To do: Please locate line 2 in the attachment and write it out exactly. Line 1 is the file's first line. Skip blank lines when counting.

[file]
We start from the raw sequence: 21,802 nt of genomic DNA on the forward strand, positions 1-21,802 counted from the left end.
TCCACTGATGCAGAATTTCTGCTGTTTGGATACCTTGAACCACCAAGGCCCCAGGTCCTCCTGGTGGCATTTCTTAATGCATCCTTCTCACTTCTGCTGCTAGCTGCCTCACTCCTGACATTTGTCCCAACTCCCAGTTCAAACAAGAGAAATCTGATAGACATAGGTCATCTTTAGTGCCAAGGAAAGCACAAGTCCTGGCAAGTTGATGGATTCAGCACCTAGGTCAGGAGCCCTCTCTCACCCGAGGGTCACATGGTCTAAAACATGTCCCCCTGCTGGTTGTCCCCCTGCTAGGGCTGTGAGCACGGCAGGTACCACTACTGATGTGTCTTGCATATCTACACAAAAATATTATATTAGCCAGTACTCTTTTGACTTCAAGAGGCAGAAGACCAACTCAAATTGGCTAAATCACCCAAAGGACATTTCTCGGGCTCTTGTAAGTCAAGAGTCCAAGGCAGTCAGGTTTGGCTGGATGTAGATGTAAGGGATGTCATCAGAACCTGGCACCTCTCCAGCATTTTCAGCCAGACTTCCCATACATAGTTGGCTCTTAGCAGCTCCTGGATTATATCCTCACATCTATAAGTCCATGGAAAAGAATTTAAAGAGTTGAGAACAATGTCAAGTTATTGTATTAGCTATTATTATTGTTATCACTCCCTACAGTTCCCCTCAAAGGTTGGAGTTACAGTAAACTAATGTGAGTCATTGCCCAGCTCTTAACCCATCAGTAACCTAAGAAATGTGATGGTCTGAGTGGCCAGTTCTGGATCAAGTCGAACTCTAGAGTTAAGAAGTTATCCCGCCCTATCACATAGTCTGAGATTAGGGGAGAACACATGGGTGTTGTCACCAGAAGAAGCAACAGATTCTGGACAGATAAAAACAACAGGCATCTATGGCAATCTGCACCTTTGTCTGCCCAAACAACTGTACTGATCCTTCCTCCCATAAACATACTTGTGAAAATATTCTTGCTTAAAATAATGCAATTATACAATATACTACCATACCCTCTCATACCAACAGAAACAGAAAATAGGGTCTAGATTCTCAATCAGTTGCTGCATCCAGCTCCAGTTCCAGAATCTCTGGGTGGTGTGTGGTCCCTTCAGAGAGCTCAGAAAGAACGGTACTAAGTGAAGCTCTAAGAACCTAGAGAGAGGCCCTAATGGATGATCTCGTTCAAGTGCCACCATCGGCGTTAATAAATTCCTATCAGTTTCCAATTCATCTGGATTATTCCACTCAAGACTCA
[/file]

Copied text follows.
TCCACTGATGCAGAATTTCTGCTGTTTGGATACCTTGAACCACCAAGGCCCCAGGTCCTCCTGGTGGCATTTCTTAATGCATCCTTCTCACTTCTGCTGCTAGCTGCCTCACTCCTGACATTTGTCCCAACTCCCAGTTCAAACAAGAGAAATCTGATAGACATAGGTCATCTTTAGTGCCAAGGAAAGCACAAGTCCTGGCAAGTTGATGGATTCAGCACCTAGGTCAGGAGCCCTCTCTCACCCGAGGGTCACATGGTCTAAAACATGTCCCCCTGCTGGTTGTCCCCCTGCTAGGGCTGTGAGCACGGCAGGTACCACTACTGATGTGTCTTGCATATCTACACAAAAATATTATATTAGCCAGTACTCTTTTGACTTCAAGAGGCAGAAGACCAACTCAAATTGGCTAAATCACCCAAAGGACATTTCTCGGGCTCTTGTAAGTCAAGAGTCCAAGGCAGTCAGGTTTGGCTGGATGTAGATGTAAGGGATGTCATCAGAACCTGGCACCTCTCCAGCATTTTCAGCCAGACTTCCCATACATAGTTGGCTCTTAGCAGCTCCTGGATTATATCCTCACATCTATAAGTCCATGGAAAAGAATTTAAAGAGTTGAGAACAATGTCAAGTTATTGTATTAGCTATTATTATTGTTATCACTCCCTACAGTTCCCCTCAAAGGTTGGAGTTACAGTAAACTAATGTGAGTCATTGCCCAGCTCTTAACCCATCAGTAACCTAAGAAATGTGATGGTCTGAGTGGCCAGTTCTGGATCAAGTCGAACTCTAGAGTTAAGAAGTTATCCCGCCCTATCACATAGTCTGAGATTAGGGGAGAACACATGGGTGTTGTCACCAGAAGAAGCAACAGATTCTGGACAGATAAAAACAACAGGCATCTATGGCAATCTGCACCTTTGTCTGCCCAAACAACTGTACTGATCCTTCCTCCCATAAACATACTTGTGAAAATATTCTTGCTTAAAATAATGCAATTATACAATATACTACCATACCCTCTCATACCAACAGAAACAGAAAATAGGGTCTAGATTCTCAATCAGTTGCTGCATCCAGCTCCAGTTCCAGAATCTCTGGGTGGTGTGTGGTCCCTTCAGAGAGCTCAGAAAGAACGGTACTAAGTGAAGCTCTAAGAACCTAGAGAGAGGCCCTAATGGATGATCTCGTTCAAGTGCCACCATCGGCGTTAATAAATTCCTATCAGTTTCCAATTCATCTGGATTATTCCACTCAAGACTCA